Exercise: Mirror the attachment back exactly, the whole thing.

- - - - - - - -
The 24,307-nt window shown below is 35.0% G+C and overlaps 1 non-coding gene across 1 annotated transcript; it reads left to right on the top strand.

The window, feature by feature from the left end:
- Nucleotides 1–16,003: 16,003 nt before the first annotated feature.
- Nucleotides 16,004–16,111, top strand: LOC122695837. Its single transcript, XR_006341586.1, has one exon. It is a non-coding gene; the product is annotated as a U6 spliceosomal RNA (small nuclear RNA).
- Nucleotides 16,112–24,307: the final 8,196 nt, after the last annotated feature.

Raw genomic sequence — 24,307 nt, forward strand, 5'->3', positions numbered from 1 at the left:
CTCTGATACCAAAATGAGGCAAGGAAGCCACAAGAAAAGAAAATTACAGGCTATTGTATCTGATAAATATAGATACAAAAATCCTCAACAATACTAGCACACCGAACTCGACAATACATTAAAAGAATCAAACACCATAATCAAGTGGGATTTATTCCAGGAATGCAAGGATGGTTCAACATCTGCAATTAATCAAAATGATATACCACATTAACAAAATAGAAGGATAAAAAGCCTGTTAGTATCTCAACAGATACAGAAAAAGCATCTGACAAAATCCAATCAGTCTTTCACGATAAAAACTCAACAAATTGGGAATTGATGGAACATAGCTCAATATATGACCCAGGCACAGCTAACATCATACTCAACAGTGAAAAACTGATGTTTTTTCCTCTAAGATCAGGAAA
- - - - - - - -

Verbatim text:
The 24,307-nt window shown below is 35.0% G+C and overlaps 1 non-coding gene across 1 annotated transcript; it reads left to right on the top strand.

The window, feature by feature from the left end:
- Nucleotides 1–16,003: 16,003 nt before the first annotated feature.
- Nucleotides 16,004–16,111, top strand: LOC122695837. Its single transcript, XR_006341586.1, has one exon. It is a non-coding gene; the product is annotated as a U6 spliceosomal RNA (small nuclear RNA).
- Nucleotides 16,112–24,307: the final 8,196 nt, after the last annotated feature.

Raw genomic sequence — 24,307 nt, forward strand, 5'->3', positions numbered from 1 at the left:
CTCTGATACCAAAATGAGGCAAGGAAGCCACAAGAAAAGAAAATTACAGGCTATTGTATCTGATAAATATAGATACAAAAATCCTCAACAATACTAGCACACCGAACTCGACAATACATTAAAAGAATCAAACACCATAATCAAGTGGGATTTATTCCAGGAATGCAAGGATGGTTCAACATCTGCAATTAATCAAAATGATATACCACATTAACAAAATAGAAGGATAAAAAGCCTGTTAGTATCTCAACAGATACAGAAAAAGCATCTGACAAAATCCAATCAGTCTTTCACGATAAAAACTCAACAAATTGGGAATTGATGGAACATAGCTCAATATATGACCCAGGCACAGCTAACATCATACTCAACAGTGAAAAACTGATGTTTTTTCCTCTAAGATCAGGAAA